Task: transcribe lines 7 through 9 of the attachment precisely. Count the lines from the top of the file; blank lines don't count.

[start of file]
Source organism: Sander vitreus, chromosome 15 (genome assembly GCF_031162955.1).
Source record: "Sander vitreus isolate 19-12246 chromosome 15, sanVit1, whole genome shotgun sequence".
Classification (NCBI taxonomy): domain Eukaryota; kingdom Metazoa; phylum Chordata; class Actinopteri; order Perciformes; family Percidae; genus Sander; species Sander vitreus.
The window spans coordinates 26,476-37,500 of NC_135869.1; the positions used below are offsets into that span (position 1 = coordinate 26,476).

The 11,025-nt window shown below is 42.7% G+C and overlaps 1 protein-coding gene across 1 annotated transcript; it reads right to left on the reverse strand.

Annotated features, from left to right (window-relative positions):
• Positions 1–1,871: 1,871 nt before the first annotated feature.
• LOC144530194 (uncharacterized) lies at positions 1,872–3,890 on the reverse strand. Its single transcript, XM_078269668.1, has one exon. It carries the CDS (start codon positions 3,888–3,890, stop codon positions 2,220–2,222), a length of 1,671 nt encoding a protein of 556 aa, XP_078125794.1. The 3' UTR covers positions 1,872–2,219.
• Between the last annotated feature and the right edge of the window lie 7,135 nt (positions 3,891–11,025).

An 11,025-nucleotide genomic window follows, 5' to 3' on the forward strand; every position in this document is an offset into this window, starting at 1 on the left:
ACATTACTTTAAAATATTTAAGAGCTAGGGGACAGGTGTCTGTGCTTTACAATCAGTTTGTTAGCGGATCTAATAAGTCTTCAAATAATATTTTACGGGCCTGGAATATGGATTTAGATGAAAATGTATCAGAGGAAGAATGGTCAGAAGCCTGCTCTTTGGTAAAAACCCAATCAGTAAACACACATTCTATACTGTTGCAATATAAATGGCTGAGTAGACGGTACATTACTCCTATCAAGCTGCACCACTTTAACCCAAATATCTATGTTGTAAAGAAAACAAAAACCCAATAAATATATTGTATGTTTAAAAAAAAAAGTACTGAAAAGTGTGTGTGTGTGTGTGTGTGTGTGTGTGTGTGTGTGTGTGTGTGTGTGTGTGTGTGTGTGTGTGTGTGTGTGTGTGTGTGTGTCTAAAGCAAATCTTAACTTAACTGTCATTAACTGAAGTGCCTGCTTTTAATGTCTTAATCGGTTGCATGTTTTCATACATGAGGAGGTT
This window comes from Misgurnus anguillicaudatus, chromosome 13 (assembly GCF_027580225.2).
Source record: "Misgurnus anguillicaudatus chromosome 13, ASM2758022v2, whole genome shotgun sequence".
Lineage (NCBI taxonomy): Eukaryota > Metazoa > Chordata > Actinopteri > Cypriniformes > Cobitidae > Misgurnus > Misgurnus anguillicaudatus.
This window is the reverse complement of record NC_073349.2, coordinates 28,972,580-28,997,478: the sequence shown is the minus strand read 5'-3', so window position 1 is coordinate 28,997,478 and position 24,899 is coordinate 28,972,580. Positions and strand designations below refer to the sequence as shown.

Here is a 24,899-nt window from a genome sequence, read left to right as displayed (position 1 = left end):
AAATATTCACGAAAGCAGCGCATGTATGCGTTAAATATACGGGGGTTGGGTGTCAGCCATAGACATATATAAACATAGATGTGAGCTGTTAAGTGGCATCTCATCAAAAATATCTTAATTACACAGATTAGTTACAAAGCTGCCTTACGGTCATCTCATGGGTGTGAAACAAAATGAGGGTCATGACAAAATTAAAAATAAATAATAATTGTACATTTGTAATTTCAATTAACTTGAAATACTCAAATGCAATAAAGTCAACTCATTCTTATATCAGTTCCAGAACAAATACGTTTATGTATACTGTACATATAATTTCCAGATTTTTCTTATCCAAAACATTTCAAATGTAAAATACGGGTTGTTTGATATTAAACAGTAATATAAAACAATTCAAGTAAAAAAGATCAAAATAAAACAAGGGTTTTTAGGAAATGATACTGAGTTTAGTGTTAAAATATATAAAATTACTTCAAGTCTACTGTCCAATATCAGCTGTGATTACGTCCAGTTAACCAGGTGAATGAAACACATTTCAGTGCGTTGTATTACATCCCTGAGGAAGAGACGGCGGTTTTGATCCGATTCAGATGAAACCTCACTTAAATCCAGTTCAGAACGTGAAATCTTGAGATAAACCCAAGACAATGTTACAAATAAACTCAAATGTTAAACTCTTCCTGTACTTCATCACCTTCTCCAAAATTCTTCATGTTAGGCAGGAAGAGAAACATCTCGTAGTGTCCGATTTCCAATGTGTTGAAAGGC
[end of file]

• Positions 1–1,871: 1,871 nt before the first annotated feature.
• LOC144530194 (uncharacterized) lies at positions 1,872–3,890 on the reverse strand. Its single transcript, XM_078269668.1, has one exon. It carries the CDS (start codon positions 3,888–3,890, stop codon positions 2,220–2,222), a length of 1,671 nt encoding a protein of 556 aa, XP_078125794.1. The 3' UTR covers positions 1,872–2,219.
• Between the last annotated feature and the right edge of the window lie 7,135 nt (positions 3,891–11,025).